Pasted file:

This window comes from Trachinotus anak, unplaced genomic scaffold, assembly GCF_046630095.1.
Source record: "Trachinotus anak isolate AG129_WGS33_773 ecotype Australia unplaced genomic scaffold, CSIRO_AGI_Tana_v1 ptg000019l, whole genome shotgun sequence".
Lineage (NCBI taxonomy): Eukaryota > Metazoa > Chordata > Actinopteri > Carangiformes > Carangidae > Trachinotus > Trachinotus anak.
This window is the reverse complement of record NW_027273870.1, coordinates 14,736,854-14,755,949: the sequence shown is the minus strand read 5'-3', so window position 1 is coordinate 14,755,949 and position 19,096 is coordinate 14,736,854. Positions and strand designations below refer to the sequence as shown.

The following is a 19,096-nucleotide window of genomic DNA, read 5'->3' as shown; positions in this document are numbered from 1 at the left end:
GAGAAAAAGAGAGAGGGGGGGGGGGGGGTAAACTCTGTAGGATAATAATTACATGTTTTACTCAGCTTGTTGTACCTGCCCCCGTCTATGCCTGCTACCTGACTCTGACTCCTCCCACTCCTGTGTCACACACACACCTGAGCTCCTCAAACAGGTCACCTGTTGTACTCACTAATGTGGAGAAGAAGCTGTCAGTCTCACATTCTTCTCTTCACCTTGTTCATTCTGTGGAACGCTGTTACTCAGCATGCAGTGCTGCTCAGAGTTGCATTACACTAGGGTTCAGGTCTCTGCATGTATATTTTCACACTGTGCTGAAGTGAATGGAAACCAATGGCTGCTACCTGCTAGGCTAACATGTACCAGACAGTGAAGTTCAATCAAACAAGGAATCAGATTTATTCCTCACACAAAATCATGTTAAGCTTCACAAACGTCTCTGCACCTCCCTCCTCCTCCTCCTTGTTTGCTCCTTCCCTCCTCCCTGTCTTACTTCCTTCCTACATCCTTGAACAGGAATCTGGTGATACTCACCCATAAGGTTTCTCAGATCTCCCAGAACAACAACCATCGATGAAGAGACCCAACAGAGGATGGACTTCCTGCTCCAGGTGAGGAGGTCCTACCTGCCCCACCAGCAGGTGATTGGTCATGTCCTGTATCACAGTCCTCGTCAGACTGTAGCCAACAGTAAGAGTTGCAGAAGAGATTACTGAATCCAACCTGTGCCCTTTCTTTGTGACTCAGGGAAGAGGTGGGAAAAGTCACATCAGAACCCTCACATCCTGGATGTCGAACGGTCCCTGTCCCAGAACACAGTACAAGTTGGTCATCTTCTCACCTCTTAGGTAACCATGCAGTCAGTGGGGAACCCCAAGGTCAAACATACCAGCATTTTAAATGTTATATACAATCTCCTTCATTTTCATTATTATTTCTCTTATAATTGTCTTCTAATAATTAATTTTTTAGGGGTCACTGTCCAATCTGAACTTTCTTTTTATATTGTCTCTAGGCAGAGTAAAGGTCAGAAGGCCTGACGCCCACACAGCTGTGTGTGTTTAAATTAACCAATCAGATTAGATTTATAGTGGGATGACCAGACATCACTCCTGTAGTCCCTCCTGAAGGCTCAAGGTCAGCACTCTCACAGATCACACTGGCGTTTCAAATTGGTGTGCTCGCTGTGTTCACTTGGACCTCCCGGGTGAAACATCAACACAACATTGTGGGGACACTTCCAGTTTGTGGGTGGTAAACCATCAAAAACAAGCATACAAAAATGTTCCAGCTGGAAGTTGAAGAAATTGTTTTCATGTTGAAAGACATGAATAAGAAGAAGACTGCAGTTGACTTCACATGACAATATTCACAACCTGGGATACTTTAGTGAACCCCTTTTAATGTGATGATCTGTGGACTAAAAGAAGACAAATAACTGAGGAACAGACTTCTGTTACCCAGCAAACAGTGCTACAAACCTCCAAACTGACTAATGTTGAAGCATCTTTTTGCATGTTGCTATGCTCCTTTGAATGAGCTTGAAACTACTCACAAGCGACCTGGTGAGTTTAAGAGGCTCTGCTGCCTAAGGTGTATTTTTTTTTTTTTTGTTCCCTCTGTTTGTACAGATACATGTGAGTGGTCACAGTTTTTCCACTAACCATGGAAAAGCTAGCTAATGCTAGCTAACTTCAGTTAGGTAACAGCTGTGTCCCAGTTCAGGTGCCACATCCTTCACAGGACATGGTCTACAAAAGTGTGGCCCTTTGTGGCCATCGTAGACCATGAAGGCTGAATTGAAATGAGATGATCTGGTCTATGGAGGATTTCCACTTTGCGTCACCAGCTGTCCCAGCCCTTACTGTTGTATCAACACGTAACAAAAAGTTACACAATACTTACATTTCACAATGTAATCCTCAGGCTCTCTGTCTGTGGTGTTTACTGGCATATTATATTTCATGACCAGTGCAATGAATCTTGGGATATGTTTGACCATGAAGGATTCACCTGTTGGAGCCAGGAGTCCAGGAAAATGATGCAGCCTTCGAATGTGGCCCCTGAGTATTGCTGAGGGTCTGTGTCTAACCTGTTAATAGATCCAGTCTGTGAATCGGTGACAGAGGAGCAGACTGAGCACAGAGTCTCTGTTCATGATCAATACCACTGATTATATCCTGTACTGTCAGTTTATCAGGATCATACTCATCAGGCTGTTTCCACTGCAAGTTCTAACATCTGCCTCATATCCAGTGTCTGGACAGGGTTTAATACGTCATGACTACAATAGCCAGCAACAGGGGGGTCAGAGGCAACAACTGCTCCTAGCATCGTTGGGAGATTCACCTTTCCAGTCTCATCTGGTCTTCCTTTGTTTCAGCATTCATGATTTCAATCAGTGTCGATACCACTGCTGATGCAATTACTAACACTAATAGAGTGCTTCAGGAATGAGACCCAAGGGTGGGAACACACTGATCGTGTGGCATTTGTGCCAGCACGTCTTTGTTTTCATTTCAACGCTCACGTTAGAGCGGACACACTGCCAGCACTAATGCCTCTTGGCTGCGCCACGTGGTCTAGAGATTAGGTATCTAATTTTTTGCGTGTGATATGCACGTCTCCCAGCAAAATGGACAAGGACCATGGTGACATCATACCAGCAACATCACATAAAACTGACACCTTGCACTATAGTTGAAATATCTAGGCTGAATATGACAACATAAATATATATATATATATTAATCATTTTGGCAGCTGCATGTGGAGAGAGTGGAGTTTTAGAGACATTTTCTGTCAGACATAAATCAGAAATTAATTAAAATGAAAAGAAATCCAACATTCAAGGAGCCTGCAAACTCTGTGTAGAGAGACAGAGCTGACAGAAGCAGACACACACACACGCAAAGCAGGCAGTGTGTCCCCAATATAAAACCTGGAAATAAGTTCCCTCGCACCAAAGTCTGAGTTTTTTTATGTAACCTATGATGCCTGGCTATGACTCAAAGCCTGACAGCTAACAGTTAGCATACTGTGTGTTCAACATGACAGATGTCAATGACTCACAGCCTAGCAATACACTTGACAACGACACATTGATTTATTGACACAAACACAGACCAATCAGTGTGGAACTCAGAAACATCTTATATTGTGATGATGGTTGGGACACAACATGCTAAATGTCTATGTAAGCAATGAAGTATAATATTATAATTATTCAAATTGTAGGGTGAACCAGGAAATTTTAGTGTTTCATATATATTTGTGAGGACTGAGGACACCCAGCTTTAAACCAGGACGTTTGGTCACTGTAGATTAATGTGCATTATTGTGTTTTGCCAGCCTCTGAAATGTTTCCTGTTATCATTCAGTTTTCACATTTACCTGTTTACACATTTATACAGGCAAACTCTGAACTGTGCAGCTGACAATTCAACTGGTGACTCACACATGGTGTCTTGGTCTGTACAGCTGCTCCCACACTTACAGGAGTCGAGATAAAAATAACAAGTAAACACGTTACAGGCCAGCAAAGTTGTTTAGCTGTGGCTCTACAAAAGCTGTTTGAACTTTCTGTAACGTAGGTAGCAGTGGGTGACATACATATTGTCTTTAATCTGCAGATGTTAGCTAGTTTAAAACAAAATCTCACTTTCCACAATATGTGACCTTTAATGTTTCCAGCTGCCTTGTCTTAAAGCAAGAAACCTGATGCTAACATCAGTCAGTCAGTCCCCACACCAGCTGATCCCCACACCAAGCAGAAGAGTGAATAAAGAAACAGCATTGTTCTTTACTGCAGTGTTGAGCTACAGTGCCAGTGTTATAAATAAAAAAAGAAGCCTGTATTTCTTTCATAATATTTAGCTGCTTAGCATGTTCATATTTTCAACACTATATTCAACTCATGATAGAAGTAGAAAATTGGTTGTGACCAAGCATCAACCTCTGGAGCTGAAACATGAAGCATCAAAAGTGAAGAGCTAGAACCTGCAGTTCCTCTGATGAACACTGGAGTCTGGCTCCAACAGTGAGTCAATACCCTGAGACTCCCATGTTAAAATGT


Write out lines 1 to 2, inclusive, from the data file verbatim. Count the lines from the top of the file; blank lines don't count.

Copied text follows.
This window comes from Trachinotus anak, unplaced genomic scaffold, assembly GCF_046630095.1.
Source record: "Trachinotus anak isolate AG129_WGS33_773 ecotype Australia unplaced genomic scaffold, CSIRO_AGI_Tana_v1 ptg000019l, whole genome shotgun sequence".